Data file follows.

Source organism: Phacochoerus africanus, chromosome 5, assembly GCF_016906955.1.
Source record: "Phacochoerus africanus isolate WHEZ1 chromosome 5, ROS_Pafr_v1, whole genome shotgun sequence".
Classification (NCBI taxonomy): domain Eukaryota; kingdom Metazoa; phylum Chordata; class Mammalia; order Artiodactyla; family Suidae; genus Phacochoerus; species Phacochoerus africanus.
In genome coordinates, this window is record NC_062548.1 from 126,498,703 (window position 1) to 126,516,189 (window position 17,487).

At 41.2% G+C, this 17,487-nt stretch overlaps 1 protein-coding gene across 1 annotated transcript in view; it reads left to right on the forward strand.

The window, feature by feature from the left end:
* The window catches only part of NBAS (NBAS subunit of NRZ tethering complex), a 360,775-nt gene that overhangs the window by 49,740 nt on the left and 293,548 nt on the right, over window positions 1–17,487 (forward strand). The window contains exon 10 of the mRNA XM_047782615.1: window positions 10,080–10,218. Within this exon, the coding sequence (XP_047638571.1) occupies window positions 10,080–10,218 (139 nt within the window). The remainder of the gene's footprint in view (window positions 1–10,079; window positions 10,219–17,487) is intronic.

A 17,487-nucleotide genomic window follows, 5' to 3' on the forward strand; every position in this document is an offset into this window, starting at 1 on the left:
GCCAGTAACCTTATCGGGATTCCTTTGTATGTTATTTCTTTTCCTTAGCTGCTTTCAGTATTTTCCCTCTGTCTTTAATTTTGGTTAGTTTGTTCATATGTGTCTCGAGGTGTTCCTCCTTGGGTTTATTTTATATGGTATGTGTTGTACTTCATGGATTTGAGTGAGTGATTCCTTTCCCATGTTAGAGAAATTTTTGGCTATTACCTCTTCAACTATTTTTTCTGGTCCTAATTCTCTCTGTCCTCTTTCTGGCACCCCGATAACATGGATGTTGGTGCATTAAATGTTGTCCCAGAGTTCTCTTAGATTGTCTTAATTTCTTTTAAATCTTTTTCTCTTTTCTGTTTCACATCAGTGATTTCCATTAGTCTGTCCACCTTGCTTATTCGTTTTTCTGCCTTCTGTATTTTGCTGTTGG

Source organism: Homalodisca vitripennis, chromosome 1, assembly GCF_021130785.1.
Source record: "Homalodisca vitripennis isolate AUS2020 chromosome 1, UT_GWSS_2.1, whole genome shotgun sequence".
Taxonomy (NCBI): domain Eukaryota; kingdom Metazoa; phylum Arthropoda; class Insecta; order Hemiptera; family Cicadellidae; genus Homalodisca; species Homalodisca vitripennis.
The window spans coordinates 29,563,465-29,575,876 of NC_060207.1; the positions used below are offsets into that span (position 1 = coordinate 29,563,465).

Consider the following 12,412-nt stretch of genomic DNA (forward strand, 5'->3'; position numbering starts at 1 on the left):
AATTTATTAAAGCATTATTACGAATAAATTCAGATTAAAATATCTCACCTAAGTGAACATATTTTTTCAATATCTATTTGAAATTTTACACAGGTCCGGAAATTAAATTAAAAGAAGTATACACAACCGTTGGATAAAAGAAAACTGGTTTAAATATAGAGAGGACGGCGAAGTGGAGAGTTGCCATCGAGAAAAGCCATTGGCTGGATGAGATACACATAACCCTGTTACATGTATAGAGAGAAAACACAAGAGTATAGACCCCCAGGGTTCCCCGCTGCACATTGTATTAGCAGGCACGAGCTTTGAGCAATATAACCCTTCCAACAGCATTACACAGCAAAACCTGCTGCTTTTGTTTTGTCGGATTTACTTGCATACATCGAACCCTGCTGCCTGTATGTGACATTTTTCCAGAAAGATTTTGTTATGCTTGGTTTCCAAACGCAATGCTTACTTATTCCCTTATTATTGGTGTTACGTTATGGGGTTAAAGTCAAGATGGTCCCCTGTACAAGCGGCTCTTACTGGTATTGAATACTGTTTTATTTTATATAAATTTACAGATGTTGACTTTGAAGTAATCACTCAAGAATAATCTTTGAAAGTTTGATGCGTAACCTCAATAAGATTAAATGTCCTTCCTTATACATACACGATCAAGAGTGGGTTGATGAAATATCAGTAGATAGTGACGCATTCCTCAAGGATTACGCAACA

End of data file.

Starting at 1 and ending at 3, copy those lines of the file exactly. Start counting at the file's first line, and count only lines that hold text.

Source organism: Phacochoerus africanus, chromosome 5, assembly GCF_016906955.1.
Source record: "Phacochoerus africanus isolate WHEZ1 chromosome 5, ROS_Pafr_v1, whole genome shotgun sequence".
Classification (NCBI taxonomy): domain Eukaryota; kingdom Metazoa; phylum Chordata; class Mammalia; order Artiodactyla; family Suidae; genus Phacochoerus; species Phacochoerus africanus.